Sorry for the delay everyone. Getting ready for the winter break was a very busy time, what with the holidays coming up so quickly this year, so I do apologize for taking a little while to post something new. Anyways, what I would like to start a discussion about this time is the big, looming topic that hangs over the heads of so many high school students, college.
I have found that at this point in my schooling, most of the discussions that I have with adults are about college, where I’d like to go, what students my age think about it, the increasing cost, etc. As a junior, the idea of college that once seemed so distant is becoming very real, so I usually have something to contribute to these discussions as college is something that I find myself thinking about more and more.
I would like to touch on three major things that were on my mind when I began writing this. First, the dilemma between staying in-state or going to an out of state school. Second, the role that parents play in where their child will end up, both financially and mentally. And third, the incredible amount of students who, for a variety of reasons, simply don’t consider or have the option of college.
Here is an interesting story. One day a representative from a college counseling service came to my classroom and spoke to the students about college options. One of the questions we were asked was whether or not we would considering going to school out of state. About three out of thirty-four students, including myself, raised their hands. I would confidently say that that number would hold true in most classrooms in my school. The UC, CSU, and Community College systems are simply cheaper, and easier to get into (in some cases) to the point where most students see nothing beyond it.
By saying this I don’t intend to resurrect the same discussion from my last blog. I’m simply stating what I have observed. I myself will apply to a few UC schools and I see nothing wrong with taking this route, I am just curious what you all think about this. Why do most college-bound students in Oakland Public schools prefer to stay in-state? Is it purely financial? Continue Reading
It’s a balmy 38 degrees in Chicago today.
That’s where I’m headed, to spend Christmas with my family. I’m taking an exceptionally long break, by newspaper standards — I don’t return to work until Jan. 2.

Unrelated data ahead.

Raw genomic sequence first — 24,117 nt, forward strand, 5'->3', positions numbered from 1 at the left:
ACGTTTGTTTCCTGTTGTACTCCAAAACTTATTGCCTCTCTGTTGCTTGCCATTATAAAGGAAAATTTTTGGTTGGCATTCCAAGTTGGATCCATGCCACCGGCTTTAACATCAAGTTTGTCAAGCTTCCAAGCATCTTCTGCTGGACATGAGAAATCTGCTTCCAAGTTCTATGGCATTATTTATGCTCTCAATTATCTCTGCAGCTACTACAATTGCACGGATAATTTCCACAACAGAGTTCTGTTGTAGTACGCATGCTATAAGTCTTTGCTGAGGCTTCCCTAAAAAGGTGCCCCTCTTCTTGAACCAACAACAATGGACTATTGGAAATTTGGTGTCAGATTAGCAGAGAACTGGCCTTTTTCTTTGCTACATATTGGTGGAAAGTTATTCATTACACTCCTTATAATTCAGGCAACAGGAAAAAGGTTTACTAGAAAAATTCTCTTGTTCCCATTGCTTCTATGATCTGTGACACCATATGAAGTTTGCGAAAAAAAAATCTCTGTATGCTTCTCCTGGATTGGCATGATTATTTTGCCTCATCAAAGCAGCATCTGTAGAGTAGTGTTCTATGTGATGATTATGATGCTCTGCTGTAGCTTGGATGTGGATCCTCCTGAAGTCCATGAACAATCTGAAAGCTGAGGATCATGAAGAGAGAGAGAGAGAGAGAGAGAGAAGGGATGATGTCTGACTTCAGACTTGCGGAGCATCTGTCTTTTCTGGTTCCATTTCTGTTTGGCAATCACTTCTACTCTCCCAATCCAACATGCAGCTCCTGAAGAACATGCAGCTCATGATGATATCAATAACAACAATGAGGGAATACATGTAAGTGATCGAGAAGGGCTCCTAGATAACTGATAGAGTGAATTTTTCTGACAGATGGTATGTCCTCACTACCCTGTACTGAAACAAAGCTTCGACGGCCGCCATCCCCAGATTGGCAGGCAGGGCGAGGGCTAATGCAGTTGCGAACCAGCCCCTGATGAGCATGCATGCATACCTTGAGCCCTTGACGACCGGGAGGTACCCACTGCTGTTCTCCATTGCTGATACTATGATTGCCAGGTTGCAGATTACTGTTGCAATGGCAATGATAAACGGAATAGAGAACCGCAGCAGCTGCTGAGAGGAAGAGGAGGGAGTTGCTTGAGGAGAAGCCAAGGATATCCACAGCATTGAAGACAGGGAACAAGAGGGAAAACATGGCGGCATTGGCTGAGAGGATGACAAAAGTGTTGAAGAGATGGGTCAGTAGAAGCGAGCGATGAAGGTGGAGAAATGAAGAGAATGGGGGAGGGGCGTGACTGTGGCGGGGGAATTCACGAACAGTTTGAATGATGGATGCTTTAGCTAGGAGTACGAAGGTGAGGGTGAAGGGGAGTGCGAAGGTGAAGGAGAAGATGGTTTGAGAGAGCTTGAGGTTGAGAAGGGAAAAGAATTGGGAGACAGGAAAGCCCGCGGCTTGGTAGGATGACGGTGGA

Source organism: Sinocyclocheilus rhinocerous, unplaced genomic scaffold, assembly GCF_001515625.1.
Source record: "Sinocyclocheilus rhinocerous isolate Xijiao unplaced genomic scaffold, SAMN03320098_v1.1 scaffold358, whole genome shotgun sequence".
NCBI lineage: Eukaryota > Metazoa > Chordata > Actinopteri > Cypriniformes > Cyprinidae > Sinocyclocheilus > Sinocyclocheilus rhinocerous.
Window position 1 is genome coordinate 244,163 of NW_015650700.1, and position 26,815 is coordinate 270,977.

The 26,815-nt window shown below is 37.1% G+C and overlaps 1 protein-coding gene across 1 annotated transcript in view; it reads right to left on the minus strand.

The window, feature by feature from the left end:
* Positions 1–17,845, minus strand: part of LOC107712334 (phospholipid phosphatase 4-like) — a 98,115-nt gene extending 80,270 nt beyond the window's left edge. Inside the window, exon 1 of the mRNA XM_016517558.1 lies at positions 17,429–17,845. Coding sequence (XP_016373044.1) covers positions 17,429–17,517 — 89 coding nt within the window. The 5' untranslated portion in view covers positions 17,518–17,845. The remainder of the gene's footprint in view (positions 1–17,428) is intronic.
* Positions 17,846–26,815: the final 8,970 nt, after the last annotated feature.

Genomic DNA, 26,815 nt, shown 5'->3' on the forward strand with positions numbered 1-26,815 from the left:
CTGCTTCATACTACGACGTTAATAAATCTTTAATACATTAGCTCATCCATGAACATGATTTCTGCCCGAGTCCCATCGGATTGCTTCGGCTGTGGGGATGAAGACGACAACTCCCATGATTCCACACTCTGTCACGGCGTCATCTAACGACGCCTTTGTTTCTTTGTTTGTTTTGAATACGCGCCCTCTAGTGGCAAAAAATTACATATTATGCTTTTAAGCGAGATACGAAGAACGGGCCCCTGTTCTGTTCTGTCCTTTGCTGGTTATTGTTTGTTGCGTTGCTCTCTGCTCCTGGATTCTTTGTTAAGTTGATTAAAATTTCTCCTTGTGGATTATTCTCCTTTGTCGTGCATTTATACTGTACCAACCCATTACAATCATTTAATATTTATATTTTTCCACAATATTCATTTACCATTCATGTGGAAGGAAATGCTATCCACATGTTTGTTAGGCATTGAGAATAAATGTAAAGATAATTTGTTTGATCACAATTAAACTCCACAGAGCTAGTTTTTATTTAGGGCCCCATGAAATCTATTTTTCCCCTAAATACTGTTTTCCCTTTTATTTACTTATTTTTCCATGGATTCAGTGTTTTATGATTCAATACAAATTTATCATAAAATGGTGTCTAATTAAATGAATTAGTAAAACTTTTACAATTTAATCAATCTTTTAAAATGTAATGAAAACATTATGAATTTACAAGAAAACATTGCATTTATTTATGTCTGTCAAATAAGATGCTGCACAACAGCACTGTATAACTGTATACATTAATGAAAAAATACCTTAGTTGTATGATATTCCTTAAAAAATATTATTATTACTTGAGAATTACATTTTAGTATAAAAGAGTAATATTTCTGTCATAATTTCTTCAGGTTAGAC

But meanwhile, you will most likely hear from our two new student-bloggers, Jesse Dutton-Kenny and Isabel Rodriguez-Vega, who tell me they’ll have time to post during their two-week vacation.
And, let’s face it. I’m sure I’ll be furtively checking the blog between shopping trips and family gatherings — hopefully, not too often. I hope you also enjoy a short (and much needed) break from school-related stress.
Happy New Year!
Late-night update: Burckhalter and Sankofa will stay open, at least through the 2008-09 school year. There will be a story in the paper tomorrow.
I came to the board meeting tonight, expecting a large rally outside, and learned that district staff are no longer asking the state administrator to shut down Sankofa Academy and Burckhalter Elementary School.
State Administrator Vince Matthews hasn’t officially decided not to close the schools yet, but he is expected to go with the new recommendation.
Read the new recommendation here. We’ll learn in the next few hours what postponing the decision will really mean.
In the realm of school board meetings, tomorrow is an important night.
- State Administrator Vincent Matthews decides whether to close Sankofa Academy and Burckhalter Elementary, as his staff recommends, or to give the schools a chance to improve and attract more students.
- The board, with its new powers, decides whether to shrink Hillcrest’s boundaries and change the attendance lines for all of the district’s middle schools — or to wait.
David Kakishiba, the board president, told me today that he feels the board needs to re-evaluate its policies about boundaries and enrollment before Continue Reading
Congratulations to Bryan Zheng (left), a fourth-grader at Laurel Elementary School, and Alec Cowles (below), a seventh-grader at Claremont Middle School, the last students standing in the 2007 Oakland school district spelling bee.
I have to admit that I spell-checked some of the words in the elementary school competition. Mr. Zheng won on “reminisce,” but first he had to overcome the likes of “somnolent,” “metamorphosis” and “echinachea.”
Mr. Cowles remembered to put the “ch” and “ph” in schizophrenia, and the “h” in silhouette, earning him the middle school trophy after a long battle with Bret Harte’s Megan Pendleton.
Other middle school runners-up came from United for Success, Elmhurst Community Prep and Westlake (I’ll add their names, when I get them).